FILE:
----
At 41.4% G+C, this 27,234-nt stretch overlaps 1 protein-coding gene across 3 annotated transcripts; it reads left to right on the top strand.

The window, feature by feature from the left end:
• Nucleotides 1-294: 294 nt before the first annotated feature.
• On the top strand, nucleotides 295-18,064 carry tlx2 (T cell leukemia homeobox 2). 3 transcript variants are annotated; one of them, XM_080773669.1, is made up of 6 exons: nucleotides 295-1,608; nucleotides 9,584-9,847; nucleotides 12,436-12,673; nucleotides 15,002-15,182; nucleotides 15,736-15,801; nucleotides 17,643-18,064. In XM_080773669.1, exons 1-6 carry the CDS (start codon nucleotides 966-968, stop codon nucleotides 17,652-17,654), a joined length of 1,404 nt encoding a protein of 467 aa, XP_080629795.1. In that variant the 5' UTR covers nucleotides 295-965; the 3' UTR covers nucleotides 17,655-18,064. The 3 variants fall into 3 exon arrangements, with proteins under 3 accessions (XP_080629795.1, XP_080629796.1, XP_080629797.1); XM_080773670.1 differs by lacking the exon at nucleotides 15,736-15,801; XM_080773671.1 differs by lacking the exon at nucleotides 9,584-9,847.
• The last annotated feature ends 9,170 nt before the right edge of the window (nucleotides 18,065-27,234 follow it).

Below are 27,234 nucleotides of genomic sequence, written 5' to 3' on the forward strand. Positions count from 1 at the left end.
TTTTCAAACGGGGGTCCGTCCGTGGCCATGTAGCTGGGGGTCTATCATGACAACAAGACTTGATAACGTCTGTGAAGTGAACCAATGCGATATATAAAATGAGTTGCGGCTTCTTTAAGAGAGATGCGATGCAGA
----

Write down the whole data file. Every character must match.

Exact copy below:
At 41.4% G+C, this 27,234-nt stretch overlaps 1 protein-coding gene across 3 annotated transcripts; it reads left to right on the top strand.

The window, feature by feature from the left end:
• Nucleotides 1-294: 294 nt before the first annotated feature.
• On the top strand, nucleotides 295-18,064 carry tlx2 (T cell leukemia homeobox 2). 3 transcript variants are annotated; one of them, XM_080773669.1, is made up of 6 exons: nucleotides 295-1,608; nucleotides 9,584-9,847; nucleotides 12,436-12,673; nucleotides 15,002-15,182; nucleotides 15,736-15,801; nucleotides 17,643-18,064. In XM_080773669.1, exons 1-6 carry the CDS (start codon nucleotides 966-968, stop codon nucleotides 17,652-17,654), a joined length of 1,404 nt encoding a protein of 467 aa, XP_080629795.1. In that variant the 5' UTR covers nucleotides 295-965; the 3' UTR covers nucleotides 17,655-18,064. The 3 variants fall into 3 exon arrangements, with proteins under 3 accessions (XP_080629795.1, XP_080629796.1, XP_080629797.1); XM_080773670.1 differs by lacking the exon at nucleotides 15,736-15,801; XM_080773671.1 differs by lacking the exon at nucleotides 9,584-9,847.
• The last annotated feature ends 9,170 nt before the right edge of the window (nucleotides 18,065-27,234 follow it).

Below are 27,234 nucleotides of genomic sequence, written 5' to 3' on the forward strand. Positions count from 1 at the left end.
TTTTCAAACGGGGGTCCGTCCGTGGCCATGTAGCTGGGGGTCTATCATGACAACAAGACTTGATAACGTCTGTGAAGTGAACCAATGCGATATATAAAATGAGTTGCGGCTTCTTTAAGAGAGATGCGATGCAGA